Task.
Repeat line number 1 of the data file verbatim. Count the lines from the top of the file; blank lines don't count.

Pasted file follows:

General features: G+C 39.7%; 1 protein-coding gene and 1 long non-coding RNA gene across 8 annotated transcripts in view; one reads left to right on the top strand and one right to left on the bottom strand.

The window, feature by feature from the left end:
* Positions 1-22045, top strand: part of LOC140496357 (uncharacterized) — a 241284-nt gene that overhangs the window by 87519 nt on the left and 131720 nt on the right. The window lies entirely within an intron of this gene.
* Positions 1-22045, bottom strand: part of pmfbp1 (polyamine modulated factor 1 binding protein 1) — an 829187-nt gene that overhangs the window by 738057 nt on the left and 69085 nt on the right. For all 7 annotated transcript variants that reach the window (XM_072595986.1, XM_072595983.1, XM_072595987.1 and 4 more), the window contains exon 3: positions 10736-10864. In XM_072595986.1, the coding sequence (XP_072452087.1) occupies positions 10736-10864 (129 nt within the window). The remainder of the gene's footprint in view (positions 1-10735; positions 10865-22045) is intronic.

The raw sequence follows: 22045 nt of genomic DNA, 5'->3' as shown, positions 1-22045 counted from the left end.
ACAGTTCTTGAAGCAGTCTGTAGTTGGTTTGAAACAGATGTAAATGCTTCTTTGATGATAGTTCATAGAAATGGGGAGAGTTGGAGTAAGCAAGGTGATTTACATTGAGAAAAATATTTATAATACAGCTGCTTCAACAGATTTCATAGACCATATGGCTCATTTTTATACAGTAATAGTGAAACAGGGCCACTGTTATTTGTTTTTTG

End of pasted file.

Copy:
General features: G+C 39.7%; 1 protein-coding gene and 1 long non-coding RNA gene across 8 annotated transcripts in view; one reads left to right on the top strand and one right to left on the bottom strand.